The Role of Drought Preparedness in Improving the Sustainability of Great Plains Ranches

Project Overview

Project Type: Professional Development Program
Funds awarded in 2011: $56,366.00
Projected End Date: 12/31/2013
Region: North Central
State: Nebraska
Project Coordinator:
Tonya Haigh
National Drought Mitigation Center

Annual Reports


  • Agronomic: corn, soybeans, wheat, grass (misc. perennial), hay
  • Additional Plants: native plants
  • Animals: bovine


  • Animal Production: grazing management, range improvement, stocking rate, watering systems, feed/forage
  • Education and Training: decision support system, extension, workshop
  • Farm Business Management: whole farm planning, risk management


    In order to improve drought resilience and long-term sustainability of ranches and rangeland in the North Central Region, this project provided education on monitoring and planning for drought. The primary output was a series of five webinars on drought planning, targeted to a wide range of ranch advisors and professionals in North Dakota, South Dakota, Nebraska, and Kansas. Archived webinars are available for public use at More than 225 agricultural educators, professionals, policy makers and producers viewed the webinar series in real time, and over 575 have accessed the information online.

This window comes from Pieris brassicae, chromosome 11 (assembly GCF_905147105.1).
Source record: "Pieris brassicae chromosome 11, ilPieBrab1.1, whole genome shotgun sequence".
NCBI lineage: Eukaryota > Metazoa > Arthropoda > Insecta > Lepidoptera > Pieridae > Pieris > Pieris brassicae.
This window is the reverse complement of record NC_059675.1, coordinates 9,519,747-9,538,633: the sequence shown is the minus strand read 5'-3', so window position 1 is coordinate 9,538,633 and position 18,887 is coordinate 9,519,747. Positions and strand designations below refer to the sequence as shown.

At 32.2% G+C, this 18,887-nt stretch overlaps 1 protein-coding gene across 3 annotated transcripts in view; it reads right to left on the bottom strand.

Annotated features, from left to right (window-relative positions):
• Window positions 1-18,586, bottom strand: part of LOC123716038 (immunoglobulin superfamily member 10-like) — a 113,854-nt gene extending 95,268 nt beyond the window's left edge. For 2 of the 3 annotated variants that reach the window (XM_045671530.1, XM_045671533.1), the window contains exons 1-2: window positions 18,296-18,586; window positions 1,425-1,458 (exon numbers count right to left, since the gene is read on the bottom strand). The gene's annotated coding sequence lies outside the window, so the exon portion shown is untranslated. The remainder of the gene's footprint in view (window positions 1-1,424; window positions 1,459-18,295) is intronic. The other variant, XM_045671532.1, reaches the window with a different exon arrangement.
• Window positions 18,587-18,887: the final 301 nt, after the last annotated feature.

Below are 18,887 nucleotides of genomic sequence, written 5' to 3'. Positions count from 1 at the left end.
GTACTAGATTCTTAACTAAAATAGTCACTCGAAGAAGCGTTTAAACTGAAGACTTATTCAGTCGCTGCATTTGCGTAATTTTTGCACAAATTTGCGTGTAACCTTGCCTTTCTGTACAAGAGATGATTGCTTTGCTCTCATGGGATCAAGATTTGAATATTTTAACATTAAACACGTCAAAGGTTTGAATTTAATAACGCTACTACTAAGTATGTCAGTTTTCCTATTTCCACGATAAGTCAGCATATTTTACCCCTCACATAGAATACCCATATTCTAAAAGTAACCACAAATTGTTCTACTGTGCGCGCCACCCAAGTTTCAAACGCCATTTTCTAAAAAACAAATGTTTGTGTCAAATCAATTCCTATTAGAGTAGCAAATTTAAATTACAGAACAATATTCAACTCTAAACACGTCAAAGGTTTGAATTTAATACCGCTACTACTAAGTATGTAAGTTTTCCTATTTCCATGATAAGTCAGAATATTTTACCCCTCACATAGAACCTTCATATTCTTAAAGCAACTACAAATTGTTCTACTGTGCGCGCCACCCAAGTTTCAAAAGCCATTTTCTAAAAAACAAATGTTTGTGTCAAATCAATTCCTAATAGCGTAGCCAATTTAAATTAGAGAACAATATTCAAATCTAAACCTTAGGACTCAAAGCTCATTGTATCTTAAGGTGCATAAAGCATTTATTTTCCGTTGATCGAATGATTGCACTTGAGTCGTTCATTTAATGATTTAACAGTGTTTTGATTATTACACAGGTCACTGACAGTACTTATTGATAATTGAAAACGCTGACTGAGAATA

Project objectives:

    Project Goal: To increase the technical support available to help rangeland managers mitigate and plan for drought in ways that enhance ecological, economic, and social sustainability.

    Project Objectives:

    1. To increase agricultural educator/professional awareness of the need for, and challenges of, drought mitigation and planning for sustainable ranch management
    2. To increase agricultural educator/professional knowledge of drought mitigation and planning strategies that improve ranch sustainability
    3. To increase agricultural educator/professional knowledge of, and ability to comfortably use, drought monitoring and decision-making tools

    Any opinions, findings, conclusions, or recommendations expressed in this publication are those of the author(s) and do not necessarily reflect the view of the U.S. Department of Agriculture or SARE.